Slowly but surely, the "roads" will be flooded with self-driving vehicles. It is time we need to re look at the whole transport landscape in a different lens rather than the current landscape of man-driving cars.
To take advantage of self-driving cars, we have to think about our transport system as a circulation system rather than a logistical system.
What is the difference?
Logistical system main focus will be to ensure "X goes from point A to B effectively, then efficiently. Circulation system is more focus on constant flow, less jam and bottlenecks. Circulation system will be much suitable for our capitalist society, as we need a constant flow of goods, services and talents for money to keep circulating, charging the economy.
We need to design new vehicles. First will be looking at the current seat configuration of 2+3(+3 for larger vehicles). Should each "car" be just the individual seat and these seats can be combined in any configuration while still "driving" along the roads. What computation complexity will it result and will it post any safety hazards, etc?
How should be design the car of the future for increase productivity on the road while traveling without compromising safety should be a direction we undertake.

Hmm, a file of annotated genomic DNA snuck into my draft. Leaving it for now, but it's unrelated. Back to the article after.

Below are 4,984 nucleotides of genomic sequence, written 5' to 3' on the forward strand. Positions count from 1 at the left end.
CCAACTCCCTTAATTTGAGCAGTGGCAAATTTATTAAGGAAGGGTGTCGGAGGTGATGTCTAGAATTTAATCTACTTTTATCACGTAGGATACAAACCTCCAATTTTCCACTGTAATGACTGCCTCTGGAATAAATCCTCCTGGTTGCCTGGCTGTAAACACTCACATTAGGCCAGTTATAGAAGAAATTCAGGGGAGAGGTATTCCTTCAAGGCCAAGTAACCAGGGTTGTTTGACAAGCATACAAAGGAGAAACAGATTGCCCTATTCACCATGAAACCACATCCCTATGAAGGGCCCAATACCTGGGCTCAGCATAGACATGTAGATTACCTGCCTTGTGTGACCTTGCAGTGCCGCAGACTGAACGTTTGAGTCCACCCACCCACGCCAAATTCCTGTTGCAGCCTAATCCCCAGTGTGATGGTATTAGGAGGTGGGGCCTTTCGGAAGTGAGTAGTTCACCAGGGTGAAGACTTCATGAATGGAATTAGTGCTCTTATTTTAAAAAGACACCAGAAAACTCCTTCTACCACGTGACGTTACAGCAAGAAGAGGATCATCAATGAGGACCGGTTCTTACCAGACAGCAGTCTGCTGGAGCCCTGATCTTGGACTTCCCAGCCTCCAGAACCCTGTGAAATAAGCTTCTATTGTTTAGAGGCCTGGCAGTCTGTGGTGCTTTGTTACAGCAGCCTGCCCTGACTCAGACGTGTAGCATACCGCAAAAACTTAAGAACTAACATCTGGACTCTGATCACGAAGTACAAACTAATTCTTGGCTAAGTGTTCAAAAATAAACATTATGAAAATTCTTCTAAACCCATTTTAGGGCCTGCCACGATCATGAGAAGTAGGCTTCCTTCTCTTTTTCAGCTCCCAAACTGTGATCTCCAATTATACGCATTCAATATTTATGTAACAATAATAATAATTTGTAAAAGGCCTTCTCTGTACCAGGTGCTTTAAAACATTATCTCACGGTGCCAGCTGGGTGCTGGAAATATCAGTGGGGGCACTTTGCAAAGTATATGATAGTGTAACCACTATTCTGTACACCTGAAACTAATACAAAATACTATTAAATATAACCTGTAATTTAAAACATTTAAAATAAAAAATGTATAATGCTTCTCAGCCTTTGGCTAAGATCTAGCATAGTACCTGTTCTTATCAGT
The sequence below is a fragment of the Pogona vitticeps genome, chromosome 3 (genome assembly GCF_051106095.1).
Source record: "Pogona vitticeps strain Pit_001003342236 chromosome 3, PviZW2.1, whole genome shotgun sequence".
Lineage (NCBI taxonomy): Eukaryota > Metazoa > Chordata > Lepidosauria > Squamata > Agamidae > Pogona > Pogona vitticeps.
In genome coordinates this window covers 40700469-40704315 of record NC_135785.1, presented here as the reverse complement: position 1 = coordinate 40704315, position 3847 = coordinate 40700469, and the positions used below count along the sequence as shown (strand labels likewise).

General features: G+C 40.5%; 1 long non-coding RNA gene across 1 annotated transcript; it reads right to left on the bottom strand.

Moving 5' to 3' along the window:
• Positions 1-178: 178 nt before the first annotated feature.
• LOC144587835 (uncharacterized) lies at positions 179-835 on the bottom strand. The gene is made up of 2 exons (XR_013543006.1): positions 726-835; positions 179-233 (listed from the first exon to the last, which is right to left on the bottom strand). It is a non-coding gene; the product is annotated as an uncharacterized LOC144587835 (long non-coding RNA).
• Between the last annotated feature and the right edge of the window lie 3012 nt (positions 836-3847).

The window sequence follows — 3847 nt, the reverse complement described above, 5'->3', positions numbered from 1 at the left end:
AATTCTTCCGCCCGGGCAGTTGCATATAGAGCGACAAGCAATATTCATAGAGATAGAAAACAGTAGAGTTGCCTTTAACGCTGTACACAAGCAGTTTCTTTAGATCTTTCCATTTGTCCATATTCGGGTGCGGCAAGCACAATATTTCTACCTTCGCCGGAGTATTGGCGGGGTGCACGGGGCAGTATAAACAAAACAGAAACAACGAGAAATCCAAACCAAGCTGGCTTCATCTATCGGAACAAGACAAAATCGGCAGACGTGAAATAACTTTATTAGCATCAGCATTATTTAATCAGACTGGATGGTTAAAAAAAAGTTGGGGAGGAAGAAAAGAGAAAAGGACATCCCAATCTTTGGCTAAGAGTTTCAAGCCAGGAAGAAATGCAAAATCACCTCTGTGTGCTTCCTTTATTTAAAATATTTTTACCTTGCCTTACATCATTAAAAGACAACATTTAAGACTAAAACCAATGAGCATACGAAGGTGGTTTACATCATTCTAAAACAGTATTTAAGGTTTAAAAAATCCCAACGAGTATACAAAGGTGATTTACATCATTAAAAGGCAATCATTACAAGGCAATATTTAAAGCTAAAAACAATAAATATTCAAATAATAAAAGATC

Since the cars are constantly flowing (remember, circulation system) and making occasional stops and "rests", we can turn some of the parking lots into maintenance locations, and charging locations. In turn, we can reclaim back other parking lots and use those lands for other purposes such as recreation, co-working space, schools, vertical agriculture etc.
Current age, roads are widen to allow a higher throughput of vehicles because there is coordination to get to the office areas at the same time but no coordination to give way to each other. An analogy is like everyone trying to get out of the cinema (if you still go to one) through the door. Without coordination, everyone is still bunched up at the door, regardless of how wide it is.
With self-driving cars, the coordination is increase easily through better communication with each other. As such, we might be able to also claim back some of the roads, and perhaps turn them into cycling lanes instead.
Of course, to reach the scenario that I mentioned above, much planning needs to be done and devil's is in the detail. I foresee the biggest challenge will be the transition phase where we have both the self-driving vehicles and man-driving vehicles at the same time. If proper planing is done and executed well, we may just come out with a better transport system that reduce carbon output and at the same time be efficient and effective in moving X. Personally, I am pretty optimistic about it and really hoping to see the vision that I painted happen during my lifetime. :)
If you are interested in how the transition phase should be done, check out my other article here (Smart City: Autonomous Vehicles).
What are you thoughts after reading this?
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